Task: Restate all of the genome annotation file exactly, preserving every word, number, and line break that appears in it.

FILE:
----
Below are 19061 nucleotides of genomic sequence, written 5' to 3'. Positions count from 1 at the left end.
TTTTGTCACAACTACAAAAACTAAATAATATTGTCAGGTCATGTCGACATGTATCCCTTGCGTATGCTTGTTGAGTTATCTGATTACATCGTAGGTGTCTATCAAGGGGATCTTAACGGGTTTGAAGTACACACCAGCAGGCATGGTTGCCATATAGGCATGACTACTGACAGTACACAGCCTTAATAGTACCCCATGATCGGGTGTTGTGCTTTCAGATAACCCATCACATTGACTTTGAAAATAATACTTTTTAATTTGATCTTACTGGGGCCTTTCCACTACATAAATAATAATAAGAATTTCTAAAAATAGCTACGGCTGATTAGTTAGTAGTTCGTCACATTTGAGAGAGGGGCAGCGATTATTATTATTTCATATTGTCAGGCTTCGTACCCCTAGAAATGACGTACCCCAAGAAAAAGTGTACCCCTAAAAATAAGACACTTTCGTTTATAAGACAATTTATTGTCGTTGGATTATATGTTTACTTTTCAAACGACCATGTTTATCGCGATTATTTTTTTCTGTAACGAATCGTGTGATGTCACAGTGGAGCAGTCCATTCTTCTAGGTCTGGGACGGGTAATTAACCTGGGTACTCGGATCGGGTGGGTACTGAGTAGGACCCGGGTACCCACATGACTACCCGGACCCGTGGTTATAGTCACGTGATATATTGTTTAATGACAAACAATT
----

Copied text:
Below are 19061 nucleotides of genomic sequence, written 5' to 3'. Positions count from 1 at the left end.
TTTTGTCACAACTACAAAAACTAAATAATATTGTCAGGTCATGTCGACATGTATCCCTTGCGTATGCTTGTTGAGTTATCTGATTACATCGTAGGTGTCTATCAAGGGGATCTTAACGGGTTTGAAGTACACACCAGCAGGCATGGTTGCCATATAGGCATGACTACTGACAGTACACAGCCTTAATAGTACCCCATGATCGGGTGTTGTGCTTTCAGATAACCCATCACATTGACTTTGAAAATAATACTTTTTAATTTGATCTTACTGGGGCCTTTCCACTACATAAATAATAATAAGAATTTCTAAAAATAGCTACGGCTGATTAGTTAGTAGTTCGTCACATTTGAGAGAGGGGCAGCGATTATTATTATTTCATATTGTCAGGCTTCGTACCCCTAGAAATGACGTACCCCAAGAAAAAGTGTACCCCTAAAAATAAGACACTTTCGTTTATAAGACAATTTATTGTCGTTGGATTATATGTTTACTTTTCAAACGACCATGTTTATCGCGATTATTTTTTTCTGTAACGAATCGTGTGATGTCACAGTGGAGCAGTCCATTCTTCTAGGTCTGGGACGGGTAATTAACCTGGGTACTCGGATCGGGTGGGTACTGAGTAGGACCCGGGTACCCACATGACTACCCGGACCCGTGGTTATAGTCACGTGATATATTGTTTAATGACAAACAATT